Jay-Z’s Made in America Festival isn’t until Labor Day weekend but the city is already as giddy and nervous as a nine-year-old Miley fan.
This is clearly one of the biggest concerts we’ve ever hosted, projected to draw some 50,000 people to the parkway. And since every major recording artist of 2012 is scheduled to perform (and Ron Howard will be documenting the thing), we can expect to have one gigantic spotlight breaming directly onto our collective face for the entire length of the weekend.
That should be a good thing, assuming no one pulls a gun like last time.
By our count, things could go one of two ways. The first scenario is that all goes swimmingly and, save for a few drunken disorderly arrests, Philly gets propped up a bit in the eyes of concert promoters and the music industry at large. The other scenario is not so rosy, ending with a sprinkling of murders and the death of any super-profitable music festivals in the future.
The city understands the ramifications of a not-so-murder-free music festival, so they’ve made measures to ensure that the venue is as safe as possible, measures that would make East Berlin jealous. Workers have recently started erecting a concentric fencing system featuring eight-foot walls that will serve keep out non-ticket holders. The sixteen feet in between these walls will house a large number of roving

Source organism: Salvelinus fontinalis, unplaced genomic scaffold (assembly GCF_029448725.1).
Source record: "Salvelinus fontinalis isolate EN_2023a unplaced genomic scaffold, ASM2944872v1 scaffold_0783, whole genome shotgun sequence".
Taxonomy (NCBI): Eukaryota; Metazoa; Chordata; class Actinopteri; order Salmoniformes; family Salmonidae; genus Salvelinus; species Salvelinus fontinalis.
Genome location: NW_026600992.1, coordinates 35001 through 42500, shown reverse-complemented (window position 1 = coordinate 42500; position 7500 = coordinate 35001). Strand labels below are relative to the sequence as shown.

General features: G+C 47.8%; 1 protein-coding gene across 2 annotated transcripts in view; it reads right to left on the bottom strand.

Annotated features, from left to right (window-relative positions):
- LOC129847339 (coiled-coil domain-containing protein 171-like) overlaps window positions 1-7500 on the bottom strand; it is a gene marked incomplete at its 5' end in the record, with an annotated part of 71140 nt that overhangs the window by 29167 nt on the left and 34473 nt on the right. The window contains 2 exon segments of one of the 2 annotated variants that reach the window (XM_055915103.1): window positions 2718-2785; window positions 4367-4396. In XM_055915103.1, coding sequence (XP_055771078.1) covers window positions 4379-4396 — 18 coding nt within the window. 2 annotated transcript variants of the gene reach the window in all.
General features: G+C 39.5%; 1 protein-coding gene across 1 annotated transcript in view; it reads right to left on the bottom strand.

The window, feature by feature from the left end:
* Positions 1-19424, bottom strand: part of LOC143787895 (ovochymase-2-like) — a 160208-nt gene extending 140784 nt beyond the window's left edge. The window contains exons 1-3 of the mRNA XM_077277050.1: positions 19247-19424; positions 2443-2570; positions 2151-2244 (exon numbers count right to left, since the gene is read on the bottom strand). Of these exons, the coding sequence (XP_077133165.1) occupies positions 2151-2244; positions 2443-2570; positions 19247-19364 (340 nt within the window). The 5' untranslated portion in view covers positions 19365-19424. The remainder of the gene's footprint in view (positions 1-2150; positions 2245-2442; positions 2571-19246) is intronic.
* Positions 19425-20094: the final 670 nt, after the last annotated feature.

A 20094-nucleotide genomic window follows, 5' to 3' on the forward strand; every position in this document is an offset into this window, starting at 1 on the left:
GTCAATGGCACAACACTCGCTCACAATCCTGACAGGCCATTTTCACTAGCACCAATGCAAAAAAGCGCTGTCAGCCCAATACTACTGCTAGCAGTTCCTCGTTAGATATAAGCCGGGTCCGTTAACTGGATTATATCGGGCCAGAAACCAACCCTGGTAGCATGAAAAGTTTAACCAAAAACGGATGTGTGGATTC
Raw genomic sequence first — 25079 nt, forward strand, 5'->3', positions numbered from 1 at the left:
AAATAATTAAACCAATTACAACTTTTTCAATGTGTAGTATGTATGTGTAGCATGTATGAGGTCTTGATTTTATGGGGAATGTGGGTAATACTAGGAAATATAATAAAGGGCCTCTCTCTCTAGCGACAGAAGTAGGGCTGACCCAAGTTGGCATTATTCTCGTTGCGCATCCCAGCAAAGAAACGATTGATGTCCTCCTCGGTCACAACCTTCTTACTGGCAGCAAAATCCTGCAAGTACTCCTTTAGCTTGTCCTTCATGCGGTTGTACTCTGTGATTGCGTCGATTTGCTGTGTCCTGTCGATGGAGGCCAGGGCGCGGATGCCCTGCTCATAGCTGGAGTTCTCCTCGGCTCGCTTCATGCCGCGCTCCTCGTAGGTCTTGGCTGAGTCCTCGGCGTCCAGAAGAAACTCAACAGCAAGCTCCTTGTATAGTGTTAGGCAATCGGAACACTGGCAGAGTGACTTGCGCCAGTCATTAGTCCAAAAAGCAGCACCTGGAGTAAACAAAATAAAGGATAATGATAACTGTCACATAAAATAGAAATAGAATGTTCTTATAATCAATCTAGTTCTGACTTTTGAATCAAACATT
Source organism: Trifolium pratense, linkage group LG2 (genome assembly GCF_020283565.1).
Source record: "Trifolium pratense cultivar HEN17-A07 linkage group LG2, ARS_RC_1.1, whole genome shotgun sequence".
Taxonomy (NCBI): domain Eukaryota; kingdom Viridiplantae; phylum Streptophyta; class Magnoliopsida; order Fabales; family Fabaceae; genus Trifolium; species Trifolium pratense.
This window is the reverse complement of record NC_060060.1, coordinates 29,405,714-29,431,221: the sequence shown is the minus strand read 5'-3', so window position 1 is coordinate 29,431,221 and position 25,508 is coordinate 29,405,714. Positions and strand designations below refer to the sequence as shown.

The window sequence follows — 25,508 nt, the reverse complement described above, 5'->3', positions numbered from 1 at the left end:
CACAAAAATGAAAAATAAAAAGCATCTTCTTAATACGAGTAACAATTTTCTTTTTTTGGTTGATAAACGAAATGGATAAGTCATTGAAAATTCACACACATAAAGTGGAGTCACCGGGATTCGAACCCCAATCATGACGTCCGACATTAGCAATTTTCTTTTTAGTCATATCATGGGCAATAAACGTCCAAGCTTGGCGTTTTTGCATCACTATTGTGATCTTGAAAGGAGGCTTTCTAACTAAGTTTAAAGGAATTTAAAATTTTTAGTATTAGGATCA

machine-gun-carrying security guards and police.
If this seems like overkill, that’s because it is. While an outdoor venue in the middle of the parkway does require beefed-up security, it’s evident that officials are seeking to protect more than concert-goers; they also want to preserve Philly’s reputation. This is understandable. I mean, we could ostensibly be the next Woodstock ’99 (shudder).
The Nutter administration is now promising to charge fence-jumpers to the maximum degree (defiant trespass, criminal mischief, disorderly conduct). This essentially puts an end to your brilliant plan to hang outside the gates and save a hundo on tickets (we thought about that, too).
So, for those of you planning to attend, please be kind to your neighbor, even if their taste in music is wildly different than yours. Also, don’t get drunk and attempt to run the Made in America gauntlet. Remember, the rest of the city- and America -will be watching.